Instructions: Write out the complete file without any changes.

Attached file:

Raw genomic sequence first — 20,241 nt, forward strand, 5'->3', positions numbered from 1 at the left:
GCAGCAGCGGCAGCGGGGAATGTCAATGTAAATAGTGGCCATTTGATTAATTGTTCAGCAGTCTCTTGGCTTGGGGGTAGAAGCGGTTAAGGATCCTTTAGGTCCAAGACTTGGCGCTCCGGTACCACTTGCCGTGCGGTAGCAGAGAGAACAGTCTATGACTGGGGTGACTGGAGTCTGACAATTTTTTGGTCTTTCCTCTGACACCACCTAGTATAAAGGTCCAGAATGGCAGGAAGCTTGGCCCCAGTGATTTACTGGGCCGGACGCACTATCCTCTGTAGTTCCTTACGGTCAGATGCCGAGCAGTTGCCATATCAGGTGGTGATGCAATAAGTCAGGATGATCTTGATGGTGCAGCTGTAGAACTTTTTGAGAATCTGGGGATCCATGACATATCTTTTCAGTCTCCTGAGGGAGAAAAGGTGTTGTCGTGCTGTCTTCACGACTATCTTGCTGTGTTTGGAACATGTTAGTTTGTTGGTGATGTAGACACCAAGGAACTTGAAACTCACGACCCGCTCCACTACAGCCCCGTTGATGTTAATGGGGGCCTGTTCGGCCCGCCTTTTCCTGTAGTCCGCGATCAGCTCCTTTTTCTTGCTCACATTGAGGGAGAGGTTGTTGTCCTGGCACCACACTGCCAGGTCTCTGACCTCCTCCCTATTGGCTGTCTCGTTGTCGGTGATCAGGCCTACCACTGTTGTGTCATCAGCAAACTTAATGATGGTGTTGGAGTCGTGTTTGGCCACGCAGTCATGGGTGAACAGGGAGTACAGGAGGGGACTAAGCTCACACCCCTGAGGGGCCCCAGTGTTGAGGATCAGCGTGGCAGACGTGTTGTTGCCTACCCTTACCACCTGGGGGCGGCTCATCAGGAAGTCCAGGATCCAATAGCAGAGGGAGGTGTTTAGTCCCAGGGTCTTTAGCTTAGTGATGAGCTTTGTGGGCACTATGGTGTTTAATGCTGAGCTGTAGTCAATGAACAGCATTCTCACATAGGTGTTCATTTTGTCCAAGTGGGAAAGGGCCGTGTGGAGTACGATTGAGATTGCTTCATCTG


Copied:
Raw genomic sequence first — 20,241 nt, forward strand, 5'->3', positions numbered from 1 at the left:
GCAGCAGCGGCAGCGGGGAATGTCAATGTAAATAGTGGCCATTTGATTAATTGTTCAGCAGTCTCTTGGCTTGGGGGTAGAAGCGGTTAAGGATCCTTTAGGTCCAAGACTTGGCGCTCCGGTACCACTTGCCGTGCGGTAGCAGAGAGAACAGTCTATGACTGGGGTGACTGGAGTCTGACAATTTTTTGGTCTTTCCTCTGACACCACCTAGTATAAAGGTCCAGAATGGCAGGAAGCTTGGCCCCAGTGATTTACTGGGCCGGACGCACTATCCTCTGTAGTTCCTTACGGTCAGATGCCGAGCAGTTGCCATATCAGGTGGTGATGCAATAAGTCAGGATGATCTTGATGGTGCAGCTGTAGAACTTTTTGAGAATCTGGGGATCCATGACATATCTTTTCAGTCTCCTGAGGGAGAAAAGGTGTTGTCGTGCTGTCTTCACGACTATCTTGCTGTGTTTGGAACATGTTAGTTTGTTGGTGATGTAGACACCAAGGAACTTGAAACTCACGACCCGCTCCACTACAGCCCCGTTGATGTTAATGGGGGCCTGTTCGGCCCGCCTTTTCCTGTAGTCCGCGATCAGCTCCTTTTTCTTGCTCACATTGAGGGAGAGGTTGTTGTCCTGGCACCACACTGCCAGGTCTCTGACCTCCTCCCTATTGGCTGTCTCGTTGTCGGTGATCAGGCCTACCACTGTTGTGTCATCAGCAAACTTAATGATGGTGTTGGAGTCGTGTTTGGCCACGCAGTCATGGGTGAACAGGGAGTACAGGAGGGGACTAAGCTCACACCCCTGAGGGGCCCCAGTGTTGAGGATCAGCGTGGCAGACGTGTTGTTGCCTACCCTTACCACCTGGGGGCGGCTCATCAGGAAGTCCAGGATCCAATAGCAGAGGGAGGTGTTTAGTCCCAGGGTCTTTAGCTTAGTGATGAGCTTTGTGGGCACTATGGTGTTTAATGCTGAGCTGTAGTCAATGAACAGCATTCTCACATAGGTGTTCATTTTGTCCAAGTGGGAAAGGGCCGTGTGGAGTACGATTGAGATTGCTTCATCTG